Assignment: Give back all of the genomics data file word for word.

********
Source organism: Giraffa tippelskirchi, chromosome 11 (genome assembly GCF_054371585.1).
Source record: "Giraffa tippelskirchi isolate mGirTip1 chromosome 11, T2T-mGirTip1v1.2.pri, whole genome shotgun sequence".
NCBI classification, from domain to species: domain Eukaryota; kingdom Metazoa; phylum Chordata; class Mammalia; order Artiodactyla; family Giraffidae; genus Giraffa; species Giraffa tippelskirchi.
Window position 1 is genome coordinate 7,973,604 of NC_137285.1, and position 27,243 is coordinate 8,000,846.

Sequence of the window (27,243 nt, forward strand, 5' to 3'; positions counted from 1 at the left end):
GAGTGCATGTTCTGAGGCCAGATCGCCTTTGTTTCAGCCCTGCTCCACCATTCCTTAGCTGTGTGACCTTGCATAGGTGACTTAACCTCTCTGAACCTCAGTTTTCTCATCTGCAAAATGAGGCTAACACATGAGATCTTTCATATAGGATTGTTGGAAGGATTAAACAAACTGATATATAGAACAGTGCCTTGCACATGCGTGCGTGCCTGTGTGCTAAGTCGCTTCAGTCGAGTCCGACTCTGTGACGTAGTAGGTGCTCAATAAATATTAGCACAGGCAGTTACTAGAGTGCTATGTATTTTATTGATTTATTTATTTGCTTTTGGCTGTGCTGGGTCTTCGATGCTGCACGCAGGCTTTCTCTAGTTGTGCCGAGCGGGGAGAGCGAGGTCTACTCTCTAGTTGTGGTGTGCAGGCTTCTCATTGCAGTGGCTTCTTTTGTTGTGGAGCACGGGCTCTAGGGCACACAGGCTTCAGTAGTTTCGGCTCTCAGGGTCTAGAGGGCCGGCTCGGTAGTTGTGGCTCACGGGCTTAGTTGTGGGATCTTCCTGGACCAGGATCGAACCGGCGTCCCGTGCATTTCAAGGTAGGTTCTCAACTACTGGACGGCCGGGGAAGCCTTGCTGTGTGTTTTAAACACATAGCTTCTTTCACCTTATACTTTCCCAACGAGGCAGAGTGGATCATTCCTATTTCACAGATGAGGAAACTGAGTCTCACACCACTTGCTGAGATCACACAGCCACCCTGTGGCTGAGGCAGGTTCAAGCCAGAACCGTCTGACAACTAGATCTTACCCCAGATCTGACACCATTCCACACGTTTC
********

Source organism: Giraffa tippelskirchi, chromosome 11 (genome assembly GCF_054371585.1).
Source record: "Giraffa tippelskirchi isolate mGirTip1 chromosome 11, T2T-mGirTip1v1.2.pri, whole genome shotgun sequence".
NCBI classification, from domain to species: domain Eukaryota; kingdom Metazoa; phylum Chordata; class Mammalia; order Artiodactyla; family Giraffidae; genus Giraffa; species Giraffa tippelskirchi.
Window position 1 is genome coordinate 7,973,604 of NC_137285.1, and position 27,243 is coordinate 8,000,846.

Sequence of the window (27,243 nt, forward strand, 5' to 3'; positions counted from 1 at the left end):
GAGTGCATGTTCTGAGGCCAGATCGCCTTTGTTTCAGCCCTGCTCCACCATTCCTTAGCTGTGTGACCTTGCATAGGTGACTTAACCTCTCTGAACCTCAGTTTTCTCATCTGCAAAATGAGGCTAACACATGAGATCTTTCATATAGGATTGTTGGAAGGATTAAACAAACTGATATATAGAACAGTGCCTTGCACATGCGTGCGTGCCTGTGTGCTAAGTCGCTTCAGTCGAGTCCGACTCTGTGACGTAGTAGGTGCTCAATAAATATTAGCACAGGCAGTTACTAGAGTGCTATGTATTTTATTGATTTATTTATTTGCTTTTGGCTGTGCTGGGTCTTCGATGCTGCACGCAGGCTTTCTCTAGTTGTGCCGAGCGGGGAGAGCGAGGTCTACTCTCTAGTTGTGGTGTGCAGGCTTCTCATTGCAGTGGCTTCTTTTGTTGTGGAGCACGGGCTCTAGGGCACACAGGCTTCAGTAGTTTCGGCTCTCAGGGTCTAGAGGGCCGGCTCGGTAGTTGTGGCTCACGGGCTTAGTTGTGGGATCTTCCTGGACCAGGATCGAACCGGCGTCCCGTGCATTTCAAGGTAGGTTCTCAACTACTGGACGGCCGGGGAAGCCTTGCTGTGTGTTTTAAACACATAGCTTCTTTCACCTTATACTTTCCCAACGAGGCAGAGTGGATCATTCCTATTTCACAGATGAGGAAACTGAGTCTCACACCACTTGCTGAGATCACACAGCCACCCTGTGGCTGAGGCAGGTTCAAGCCAGAACCGTCTGACAACTAGATCTTACCCCAGATCTGACACCATTCCACACGTTTC